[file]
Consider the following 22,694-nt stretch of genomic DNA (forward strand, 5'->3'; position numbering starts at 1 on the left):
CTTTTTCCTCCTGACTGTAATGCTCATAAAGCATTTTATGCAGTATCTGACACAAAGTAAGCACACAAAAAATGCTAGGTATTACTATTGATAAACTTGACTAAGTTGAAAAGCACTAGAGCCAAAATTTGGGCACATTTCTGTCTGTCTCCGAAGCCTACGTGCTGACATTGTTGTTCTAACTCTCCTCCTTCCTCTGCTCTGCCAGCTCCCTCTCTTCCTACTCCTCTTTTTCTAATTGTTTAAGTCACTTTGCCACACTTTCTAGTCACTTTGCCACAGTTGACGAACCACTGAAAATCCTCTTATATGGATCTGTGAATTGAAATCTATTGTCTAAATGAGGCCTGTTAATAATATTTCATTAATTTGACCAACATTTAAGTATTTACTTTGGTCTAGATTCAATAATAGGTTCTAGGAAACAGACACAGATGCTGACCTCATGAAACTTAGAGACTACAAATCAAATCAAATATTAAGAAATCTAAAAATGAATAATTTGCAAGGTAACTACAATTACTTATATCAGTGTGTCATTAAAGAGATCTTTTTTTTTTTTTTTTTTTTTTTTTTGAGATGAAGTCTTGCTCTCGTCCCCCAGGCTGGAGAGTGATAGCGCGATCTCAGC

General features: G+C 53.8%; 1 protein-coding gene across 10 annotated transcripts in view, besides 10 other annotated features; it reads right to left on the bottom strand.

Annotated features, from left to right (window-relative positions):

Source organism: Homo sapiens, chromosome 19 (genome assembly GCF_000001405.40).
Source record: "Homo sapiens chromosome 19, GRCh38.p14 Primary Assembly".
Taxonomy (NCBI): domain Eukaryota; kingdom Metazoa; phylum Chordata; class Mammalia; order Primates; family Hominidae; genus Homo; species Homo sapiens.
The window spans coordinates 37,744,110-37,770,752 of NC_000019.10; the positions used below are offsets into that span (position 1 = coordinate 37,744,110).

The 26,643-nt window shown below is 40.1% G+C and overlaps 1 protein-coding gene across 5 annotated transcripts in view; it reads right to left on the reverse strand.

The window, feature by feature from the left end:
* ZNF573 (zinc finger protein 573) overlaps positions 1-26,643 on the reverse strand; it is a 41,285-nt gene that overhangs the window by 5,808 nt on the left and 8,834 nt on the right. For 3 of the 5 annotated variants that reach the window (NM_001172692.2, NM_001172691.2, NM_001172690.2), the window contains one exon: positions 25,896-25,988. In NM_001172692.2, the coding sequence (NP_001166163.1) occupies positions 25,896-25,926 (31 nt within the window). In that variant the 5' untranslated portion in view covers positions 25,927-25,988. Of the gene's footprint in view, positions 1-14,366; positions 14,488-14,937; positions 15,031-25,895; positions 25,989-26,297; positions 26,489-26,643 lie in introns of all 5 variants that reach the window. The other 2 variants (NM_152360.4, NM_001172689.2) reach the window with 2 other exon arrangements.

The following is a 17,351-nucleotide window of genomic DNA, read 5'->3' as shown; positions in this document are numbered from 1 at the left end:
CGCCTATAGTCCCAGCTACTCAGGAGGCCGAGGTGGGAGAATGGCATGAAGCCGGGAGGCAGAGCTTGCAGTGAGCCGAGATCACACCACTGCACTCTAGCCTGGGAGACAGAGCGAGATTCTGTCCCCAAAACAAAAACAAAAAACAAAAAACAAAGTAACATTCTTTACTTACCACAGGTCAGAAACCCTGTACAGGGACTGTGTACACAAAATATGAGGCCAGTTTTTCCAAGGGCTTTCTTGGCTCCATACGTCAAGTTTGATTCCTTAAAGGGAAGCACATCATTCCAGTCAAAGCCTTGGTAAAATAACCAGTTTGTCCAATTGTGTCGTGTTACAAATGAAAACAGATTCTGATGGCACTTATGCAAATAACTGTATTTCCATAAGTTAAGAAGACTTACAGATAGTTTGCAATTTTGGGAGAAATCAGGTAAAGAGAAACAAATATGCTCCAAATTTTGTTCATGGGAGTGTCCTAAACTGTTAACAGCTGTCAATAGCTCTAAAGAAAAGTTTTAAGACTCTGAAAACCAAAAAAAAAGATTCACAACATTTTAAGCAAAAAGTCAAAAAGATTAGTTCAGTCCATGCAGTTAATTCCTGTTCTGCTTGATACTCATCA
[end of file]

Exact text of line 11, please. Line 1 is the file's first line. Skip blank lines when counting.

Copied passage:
* ZNF573 (zinc finger protein 573) overlaps positions 1-26,643 on the reverse strand; it is a 41,285-nt gene that overhangs the window by 5,808 nt on the left and 8,834 nt on the right. For 3 of the 5 annotated variants that reach the window (NM_001172692.2, NM_001172691.2, NM_001172690.2), the window contains one exon: positions 25,896-25,988. In NM_001172692.2, the coding sequence (NP_001166163.1) occupies positions 25,896-25,926 (31 nt within the window). In that variant the 5' untranslated portion in view covers positions 25,927-25,988. Of the gene's footprint in view, positions 1-14,366; positions 14,488-14,937; positions 15,031-25,895; positions 25,989-26,297; positions 26,489-26,643 lie in introns of all 5 variants that reach the window. The other 2 variants (NM_152360.4, NM_001172689.2) reach the window with 2 other exon arrangements.